Dealing with the symptoms of seasonal allergies — sneezing, runny nose, stuffy nose, and itchy, watery eyes — is never any fun. It’s enough to make you want to move somewhere else.
For most people, though, moving isn’t a practical solution. Instead, your best bet for relief is taking medicine for seasonal allergies.
What Seasonal Allergy Medicine Should I Take?
When you have seasonal allergies, your immune system responds to certain substances by releasing chemicals known as histamines. In the case of seasonal allergies, pollen is often the trigger. Histamines are the chemicals that cause your allergy symptoms.
Several over-the-counter (OTC) medicines can help manage your seasonal allergy symptoms. “Most allergy medications are OTC, but if you have chronic medical conditions for which you are prescribed daily medication, I recommend discussing allergy treatment with your PCP to ensure it is safe,” says Sidra Chavla, MD, UPMC Family Medicine South. You should talk to your doctor about which OTC medicines make the most sense for you. If you take other medications or have other health issues, one OTC allergy medicine may be better for you than others.
One of the most common medications to treat allergies are antihistamines. They treat allergy symptoms by blocking histamine. They come in tablets, liquids, nasal sprays, and eye drops.
Some antihistamines, such as diphenhydramine (the active ingredient in Benadryl), can cause you to feel drowsy or sleepy. Antihistamines that don’t cause you to feel as drowsy or sleepy include:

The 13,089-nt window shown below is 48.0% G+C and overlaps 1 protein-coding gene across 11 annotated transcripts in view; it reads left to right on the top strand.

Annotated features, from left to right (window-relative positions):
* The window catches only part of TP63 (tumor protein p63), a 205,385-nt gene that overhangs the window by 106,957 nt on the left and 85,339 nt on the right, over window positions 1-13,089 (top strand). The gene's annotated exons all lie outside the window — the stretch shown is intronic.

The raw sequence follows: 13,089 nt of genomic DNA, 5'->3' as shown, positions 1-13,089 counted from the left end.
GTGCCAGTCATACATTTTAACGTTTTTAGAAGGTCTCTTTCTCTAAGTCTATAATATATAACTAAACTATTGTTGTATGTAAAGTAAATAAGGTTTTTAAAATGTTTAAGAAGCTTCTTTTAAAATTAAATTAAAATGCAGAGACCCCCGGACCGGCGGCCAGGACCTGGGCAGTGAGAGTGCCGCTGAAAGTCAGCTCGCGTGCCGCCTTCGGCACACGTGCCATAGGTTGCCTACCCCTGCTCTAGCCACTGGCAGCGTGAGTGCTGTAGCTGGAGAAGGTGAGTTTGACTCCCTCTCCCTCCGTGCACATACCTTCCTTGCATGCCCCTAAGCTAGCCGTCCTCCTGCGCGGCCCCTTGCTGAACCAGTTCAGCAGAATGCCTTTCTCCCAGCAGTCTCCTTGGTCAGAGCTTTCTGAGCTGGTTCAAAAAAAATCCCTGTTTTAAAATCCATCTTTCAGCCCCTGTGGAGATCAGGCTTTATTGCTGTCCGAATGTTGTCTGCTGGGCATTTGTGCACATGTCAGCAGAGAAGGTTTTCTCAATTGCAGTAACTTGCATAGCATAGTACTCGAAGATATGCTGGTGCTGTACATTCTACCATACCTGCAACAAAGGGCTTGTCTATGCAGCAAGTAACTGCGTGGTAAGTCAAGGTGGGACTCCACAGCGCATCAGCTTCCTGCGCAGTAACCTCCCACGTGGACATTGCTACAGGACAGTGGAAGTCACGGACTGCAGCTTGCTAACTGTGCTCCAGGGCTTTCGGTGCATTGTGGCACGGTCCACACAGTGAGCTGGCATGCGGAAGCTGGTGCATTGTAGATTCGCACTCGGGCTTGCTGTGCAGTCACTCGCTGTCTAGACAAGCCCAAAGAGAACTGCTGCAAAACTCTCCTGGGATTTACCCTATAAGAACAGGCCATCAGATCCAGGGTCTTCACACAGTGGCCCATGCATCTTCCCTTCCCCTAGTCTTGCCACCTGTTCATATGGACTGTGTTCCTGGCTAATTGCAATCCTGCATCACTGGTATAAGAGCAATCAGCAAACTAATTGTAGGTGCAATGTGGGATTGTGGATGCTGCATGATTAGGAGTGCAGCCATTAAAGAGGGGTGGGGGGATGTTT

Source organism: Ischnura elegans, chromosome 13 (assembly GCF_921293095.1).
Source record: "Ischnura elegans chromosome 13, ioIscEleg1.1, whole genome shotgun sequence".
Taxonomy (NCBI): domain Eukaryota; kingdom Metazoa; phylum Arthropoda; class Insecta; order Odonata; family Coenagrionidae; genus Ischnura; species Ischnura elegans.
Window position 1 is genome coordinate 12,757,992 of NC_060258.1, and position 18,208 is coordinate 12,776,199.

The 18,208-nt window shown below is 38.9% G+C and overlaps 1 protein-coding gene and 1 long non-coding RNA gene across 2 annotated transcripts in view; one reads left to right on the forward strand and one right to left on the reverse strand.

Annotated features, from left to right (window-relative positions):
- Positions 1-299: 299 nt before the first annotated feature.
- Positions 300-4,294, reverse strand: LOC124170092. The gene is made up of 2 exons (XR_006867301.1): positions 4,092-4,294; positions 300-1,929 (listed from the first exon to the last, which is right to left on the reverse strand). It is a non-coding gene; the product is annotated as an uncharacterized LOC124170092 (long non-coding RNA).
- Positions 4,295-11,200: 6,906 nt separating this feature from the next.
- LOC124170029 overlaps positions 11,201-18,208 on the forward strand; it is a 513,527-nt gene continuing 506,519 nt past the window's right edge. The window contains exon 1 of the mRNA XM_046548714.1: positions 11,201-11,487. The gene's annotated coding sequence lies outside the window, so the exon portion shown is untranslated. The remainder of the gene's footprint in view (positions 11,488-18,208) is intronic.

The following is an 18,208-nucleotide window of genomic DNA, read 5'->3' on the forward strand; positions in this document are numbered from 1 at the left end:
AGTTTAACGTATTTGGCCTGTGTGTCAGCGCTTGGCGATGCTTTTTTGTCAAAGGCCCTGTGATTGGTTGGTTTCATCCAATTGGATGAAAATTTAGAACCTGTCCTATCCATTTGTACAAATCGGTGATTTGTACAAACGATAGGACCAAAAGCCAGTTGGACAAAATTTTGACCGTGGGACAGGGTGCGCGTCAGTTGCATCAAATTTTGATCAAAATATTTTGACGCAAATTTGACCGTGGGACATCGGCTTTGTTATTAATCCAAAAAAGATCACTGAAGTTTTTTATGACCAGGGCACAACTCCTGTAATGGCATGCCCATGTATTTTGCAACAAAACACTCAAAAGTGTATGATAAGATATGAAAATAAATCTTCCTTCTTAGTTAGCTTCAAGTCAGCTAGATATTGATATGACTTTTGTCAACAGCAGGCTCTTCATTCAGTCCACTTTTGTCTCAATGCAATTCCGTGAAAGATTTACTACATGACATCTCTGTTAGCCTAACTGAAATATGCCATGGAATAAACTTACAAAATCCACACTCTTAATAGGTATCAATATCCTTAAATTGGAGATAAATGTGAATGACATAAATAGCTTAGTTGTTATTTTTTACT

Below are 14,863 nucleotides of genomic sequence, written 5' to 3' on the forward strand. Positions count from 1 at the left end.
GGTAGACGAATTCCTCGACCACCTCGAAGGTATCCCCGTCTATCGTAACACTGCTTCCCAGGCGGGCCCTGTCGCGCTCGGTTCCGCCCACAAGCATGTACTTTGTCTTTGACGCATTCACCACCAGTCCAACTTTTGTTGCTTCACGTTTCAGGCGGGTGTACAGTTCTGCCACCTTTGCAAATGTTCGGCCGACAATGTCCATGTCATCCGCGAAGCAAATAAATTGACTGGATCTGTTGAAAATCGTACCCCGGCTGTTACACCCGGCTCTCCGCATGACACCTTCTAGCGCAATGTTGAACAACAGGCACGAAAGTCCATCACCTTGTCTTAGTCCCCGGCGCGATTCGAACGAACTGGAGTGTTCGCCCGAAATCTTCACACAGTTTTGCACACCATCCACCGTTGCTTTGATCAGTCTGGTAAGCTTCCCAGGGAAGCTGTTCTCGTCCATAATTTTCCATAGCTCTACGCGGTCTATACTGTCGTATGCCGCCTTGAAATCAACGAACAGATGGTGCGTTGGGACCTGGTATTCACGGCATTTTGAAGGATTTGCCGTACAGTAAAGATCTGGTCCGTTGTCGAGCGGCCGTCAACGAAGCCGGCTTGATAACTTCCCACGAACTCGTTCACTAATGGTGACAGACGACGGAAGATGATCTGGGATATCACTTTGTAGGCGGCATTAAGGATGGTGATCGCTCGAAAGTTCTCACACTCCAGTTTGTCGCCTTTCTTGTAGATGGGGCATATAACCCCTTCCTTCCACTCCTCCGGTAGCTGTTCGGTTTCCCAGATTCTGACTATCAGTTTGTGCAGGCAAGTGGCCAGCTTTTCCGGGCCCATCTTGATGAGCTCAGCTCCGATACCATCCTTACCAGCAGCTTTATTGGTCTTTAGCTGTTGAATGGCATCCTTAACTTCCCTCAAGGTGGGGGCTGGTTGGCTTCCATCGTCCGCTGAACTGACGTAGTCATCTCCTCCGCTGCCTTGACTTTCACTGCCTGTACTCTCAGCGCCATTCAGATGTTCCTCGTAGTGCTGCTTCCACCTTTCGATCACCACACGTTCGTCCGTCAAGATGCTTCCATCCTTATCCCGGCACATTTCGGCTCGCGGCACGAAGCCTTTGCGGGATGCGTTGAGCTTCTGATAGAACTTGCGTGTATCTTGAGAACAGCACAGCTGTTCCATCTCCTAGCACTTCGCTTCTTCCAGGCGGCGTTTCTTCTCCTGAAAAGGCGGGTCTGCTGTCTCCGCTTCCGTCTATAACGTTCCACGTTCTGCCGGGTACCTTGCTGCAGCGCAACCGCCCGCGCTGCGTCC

- Cetirizine (Zyrtec).
- Desloratadine (Clarinex).
- Fexofenadine (Allegra),
- Loratadine (Claritin).
Talk to your doctor before taking antihistamines if you have the following conditions:
- Heart disease.
- High blood pressure.
- Enlarged prostate or problems passing urine.
- Increased eye pressure known as glaucoma.
- Overactive thyroid or hyperthyroidism.
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How to Take Allergy Medication
For best results, start taking allergy medications two weeks before the start of allergy season where you live. For most people, that means sometime in February.
Follow the direction on the label and don’t take more than you recommended in a 24-hour period. Some allergy medicines last 24 hours. Some last only four to six hours.
Depending on the severity of your symptoms, you may want to take your allergy medication every day during allergy season. Some people only need to take allergy medicine when they are having symptoms.
Take your allergy medication at bedtime to help you feel better in the morning. Seasonal allergy symptoms are often worst between 4 a.m. to 6 a.m.
Don’t drink alcohol while taking antihistamines. Alcohol can increase your risk of feeling drowsy.
What Can I Take If I’m Pregnant?
Some 10% to 15% of women report taking antihistamines during pregnancy.
Most antihistamines used to treat allergies and asthma are safe to take during pregnancy, according to the Centers for Disease Control and Prevention. They don’t appear to increase the risk of birth defects. These medicines are:
- Diphenhydramine (Benadryl).
- Loratadine (Claritin).
- Cetirizine (Zyrtec).
If you are pregnant, talk to your doctor before taking any medication, including allergy medication.
When Should I See a Doctor for Seasonal Allergies?
For some people, seasonal allergies can worsen over time. You may find that OTC medicines no longer work to control your symptoms. You may need prescription allergy medicine to treat and prevent seasonal allergies.
More than two-thirds of people who have spring allergies experience symptoms all year. See an allergist — an expert in managing allergy symptoms — if you feel like you’re getting sick with a cough or head congestion. They can help find out what’s causing your symptoms and find ways to stop it from happening.
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